Restored L-4 Donated To Piper Aviation Museum

The museum is pleased to report  the acquisition of a restored 1944 L-4 built at the Lock Haven Piper Factory.  The plane was donated by Frank Fine of Wall, New Jersey.  The intention of his donation is for the plane to represent the L-4’s that were produced in Lock Haven and therefore become part of the historical artifacts of the Piper Aviation Museum.

Frank purchased what he thought was a J-3 Cub in Lakewood, New Jersey in 1968.  In 1970 the plane was severely damaged in a windstorm right after its annual inspection.  The insurance company wanted to total the plane, but Frank refused to do that and vowed he would fly it again one day.   After the mishap, Frank discovered the plane was actually an L-4 when he removed some of the fabric.  He  put the plane in storage where it remained for years until members of his Monmouth N.J. Area Flying Club talked him into restoring it.  During the restoration, Frank noted that turning on the lights in his shop attracted airplane aficionados like moths.  After much work and TLC, the plane came together in 2008 and Frank fulfilled his promise by flying the restored plane on May 24 2008. (Pictures below from EAA Magazine Nov 2008 shows plane during restoration and testing.)

Some research by Frank, determined his plane was built in 1944 as a L-4,  but was kept at Piper for use by the Piper Flying Club.  It was sold after the war as a J-3.  An article about the Piper Flying Club that appeared in a 1947 issue of “Pilot Magazine” shows the plane on floats in the Susquehanna River at Lock Haven.  The plane was also featured in the November 2008 edition of  “Sports Aviation of the Experimental Aircraft Association” (Photo Below).

Since  Frank served in the Marine Corp 3rd Division from 1952 to 1956  he decided to restore the aircraft to resemble the Navy L-4’s (NE-1-2’s).  His inspiration were Navy NE pictures taken on Pavuvu in the Russell Islands in the book “Flying Leathernicks in World War II. Because of his Marine service, Frank  added a 3rd Corp  emblem on the vertical fin during the restoration (Photo Below from museum hangar).

Frank contacted the museum in summer of 2012 about his plan to donate the plane.  After many phone calls and correspondence, the details of the donation and plan for delivering the plane were finalized.  During the Sentimental Journey Fly-In of June 2013, two pilots in N.J., enthuiasticly volunteered to fly the L-4 from its hangar in Monmouth Executive Airport to Lock Haven. One of those pilots, Bob Hartmaier was involved in the rebuild and reflected that his only regret was that this was the last time he would fly the plane. Frank, his wife and daughter drove to Lock Haven on the same day to make the presentation during the Fly-In.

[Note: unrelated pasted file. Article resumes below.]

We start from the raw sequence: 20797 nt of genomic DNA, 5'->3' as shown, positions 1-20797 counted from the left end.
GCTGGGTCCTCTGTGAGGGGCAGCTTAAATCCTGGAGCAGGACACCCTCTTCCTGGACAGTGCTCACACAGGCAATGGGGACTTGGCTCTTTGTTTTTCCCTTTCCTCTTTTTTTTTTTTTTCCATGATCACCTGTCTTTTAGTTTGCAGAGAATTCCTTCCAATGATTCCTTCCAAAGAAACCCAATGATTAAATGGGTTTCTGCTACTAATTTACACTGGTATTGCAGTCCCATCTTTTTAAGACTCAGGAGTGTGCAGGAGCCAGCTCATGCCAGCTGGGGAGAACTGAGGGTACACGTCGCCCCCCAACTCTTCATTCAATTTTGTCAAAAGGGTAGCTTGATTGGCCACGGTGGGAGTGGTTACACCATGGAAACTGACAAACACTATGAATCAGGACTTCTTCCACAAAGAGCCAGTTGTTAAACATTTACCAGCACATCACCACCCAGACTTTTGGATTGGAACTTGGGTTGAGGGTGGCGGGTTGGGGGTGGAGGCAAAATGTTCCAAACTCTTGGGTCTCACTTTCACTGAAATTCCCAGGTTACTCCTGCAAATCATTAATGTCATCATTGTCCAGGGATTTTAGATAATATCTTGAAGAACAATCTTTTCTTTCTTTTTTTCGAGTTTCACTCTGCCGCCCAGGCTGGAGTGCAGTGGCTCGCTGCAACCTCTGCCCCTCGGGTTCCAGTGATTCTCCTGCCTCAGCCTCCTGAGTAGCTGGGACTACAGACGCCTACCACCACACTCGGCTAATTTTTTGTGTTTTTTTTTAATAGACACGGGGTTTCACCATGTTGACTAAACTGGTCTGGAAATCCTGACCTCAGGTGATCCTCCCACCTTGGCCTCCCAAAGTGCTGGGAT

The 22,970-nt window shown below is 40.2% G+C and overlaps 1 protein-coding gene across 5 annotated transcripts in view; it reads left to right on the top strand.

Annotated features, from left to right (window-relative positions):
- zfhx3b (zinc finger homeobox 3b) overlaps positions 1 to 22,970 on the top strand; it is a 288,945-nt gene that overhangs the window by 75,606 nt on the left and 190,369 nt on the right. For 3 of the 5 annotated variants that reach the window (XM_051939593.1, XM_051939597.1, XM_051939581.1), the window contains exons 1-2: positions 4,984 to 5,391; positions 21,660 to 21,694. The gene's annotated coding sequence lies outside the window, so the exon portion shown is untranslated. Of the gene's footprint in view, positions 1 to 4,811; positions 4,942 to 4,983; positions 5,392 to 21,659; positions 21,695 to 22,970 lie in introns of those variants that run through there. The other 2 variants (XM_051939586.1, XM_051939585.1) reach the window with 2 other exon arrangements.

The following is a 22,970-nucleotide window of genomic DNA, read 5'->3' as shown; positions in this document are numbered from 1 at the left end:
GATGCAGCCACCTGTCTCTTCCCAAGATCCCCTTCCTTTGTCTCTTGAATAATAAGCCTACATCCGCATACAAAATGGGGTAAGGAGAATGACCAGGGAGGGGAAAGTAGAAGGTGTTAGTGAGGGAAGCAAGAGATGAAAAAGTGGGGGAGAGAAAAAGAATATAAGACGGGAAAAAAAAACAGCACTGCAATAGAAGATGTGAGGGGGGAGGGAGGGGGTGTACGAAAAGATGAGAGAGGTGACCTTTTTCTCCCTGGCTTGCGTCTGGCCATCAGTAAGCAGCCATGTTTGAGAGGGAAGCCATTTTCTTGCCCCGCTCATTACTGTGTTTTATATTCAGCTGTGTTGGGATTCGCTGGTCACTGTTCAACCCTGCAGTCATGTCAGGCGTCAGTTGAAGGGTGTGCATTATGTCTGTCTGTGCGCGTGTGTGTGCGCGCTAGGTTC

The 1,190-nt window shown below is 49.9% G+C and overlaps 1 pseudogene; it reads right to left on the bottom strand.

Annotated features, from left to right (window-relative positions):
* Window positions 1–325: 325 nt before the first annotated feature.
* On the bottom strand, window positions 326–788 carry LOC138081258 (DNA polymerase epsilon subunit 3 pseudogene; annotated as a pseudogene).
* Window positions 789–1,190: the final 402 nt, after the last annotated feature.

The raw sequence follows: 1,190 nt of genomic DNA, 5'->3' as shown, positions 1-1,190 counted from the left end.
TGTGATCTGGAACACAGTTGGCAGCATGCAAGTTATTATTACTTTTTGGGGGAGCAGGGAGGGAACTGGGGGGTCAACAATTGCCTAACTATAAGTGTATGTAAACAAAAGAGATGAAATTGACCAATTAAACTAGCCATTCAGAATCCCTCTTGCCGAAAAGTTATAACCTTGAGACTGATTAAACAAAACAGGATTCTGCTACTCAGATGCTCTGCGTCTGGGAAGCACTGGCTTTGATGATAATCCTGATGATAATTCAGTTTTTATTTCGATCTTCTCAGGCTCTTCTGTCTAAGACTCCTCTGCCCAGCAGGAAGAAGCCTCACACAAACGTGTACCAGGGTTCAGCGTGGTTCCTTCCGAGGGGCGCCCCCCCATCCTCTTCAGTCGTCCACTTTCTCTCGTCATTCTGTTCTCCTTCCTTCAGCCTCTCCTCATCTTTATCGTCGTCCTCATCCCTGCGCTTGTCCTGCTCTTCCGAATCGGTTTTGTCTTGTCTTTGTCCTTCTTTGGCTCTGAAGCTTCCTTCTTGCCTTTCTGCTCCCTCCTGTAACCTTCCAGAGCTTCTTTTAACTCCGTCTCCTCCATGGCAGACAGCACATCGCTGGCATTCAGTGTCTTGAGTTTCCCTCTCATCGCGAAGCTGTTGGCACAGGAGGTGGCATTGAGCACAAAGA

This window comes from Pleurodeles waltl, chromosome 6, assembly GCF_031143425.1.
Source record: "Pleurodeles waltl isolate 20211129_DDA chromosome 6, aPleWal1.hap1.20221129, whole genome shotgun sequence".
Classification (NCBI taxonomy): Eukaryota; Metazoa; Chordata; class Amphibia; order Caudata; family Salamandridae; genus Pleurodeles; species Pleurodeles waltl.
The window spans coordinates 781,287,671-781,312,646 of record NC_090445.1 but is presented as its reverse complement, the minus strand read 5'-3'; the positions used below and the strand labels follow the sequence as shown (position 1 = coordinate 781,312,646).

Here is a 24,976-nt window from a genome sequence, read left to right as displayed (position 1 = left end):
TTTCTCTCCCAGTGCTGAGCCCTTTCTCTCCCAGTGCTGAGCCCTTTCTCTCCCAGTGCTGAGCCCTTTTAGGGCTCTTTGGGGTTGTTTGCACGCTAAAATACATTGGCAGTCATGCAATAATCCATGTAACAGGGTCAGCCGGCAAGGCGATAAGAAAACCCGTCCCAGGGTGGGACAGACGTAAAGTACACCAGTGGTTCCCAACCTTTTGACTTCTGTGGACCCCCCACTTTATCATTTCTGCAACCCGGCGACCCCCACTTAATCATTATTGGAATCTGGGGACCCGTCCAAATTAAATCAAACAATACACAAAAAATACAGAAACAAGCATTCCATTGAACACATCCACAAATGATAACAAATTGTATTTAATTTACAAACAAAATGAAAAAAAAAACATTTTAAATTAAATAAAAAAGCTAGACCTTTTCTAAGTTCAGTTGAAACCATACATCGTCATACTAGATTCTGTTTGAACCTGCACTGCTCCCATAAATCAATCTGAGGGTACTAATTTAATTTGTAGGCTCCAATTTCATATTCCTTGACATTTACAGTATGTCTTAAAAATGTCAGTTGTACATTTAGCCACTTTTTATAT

Piper produced the military version of the J-3 beginning in 1941 with the designation 0-59.  In 1942 this was changed to L-4 with the Navy version as NE-1 and NE-2.  The military version was mechanically identical to the Civilian J-3 Cub except for military paint and the use of a Plexiglas greenhouse skylight and rear windows for improved visibility.  5,413 L-4’s were built for U.S. Forces including 250 for the U.S. Navy.   The ubiquitous Cubs saw extensive service as front line airplanes during World War II, where they were widely used on all battlefronts for observation,  liaison, aerial photography, reconnaissance and medical evacuation.  Known universally as “Grasshoppers," the Cubs were easy to fly, extremely maneuverable, and could take off and land almost anywhere. They were even launched from a platform placed on an LST (Landing ShipTank), a craft used to place men and materials on beaches.  American soldiers called Cubs "flying Jeeps," while to the Germans they were "hellraisers," because bombing raids often followed their reconnaissance flights.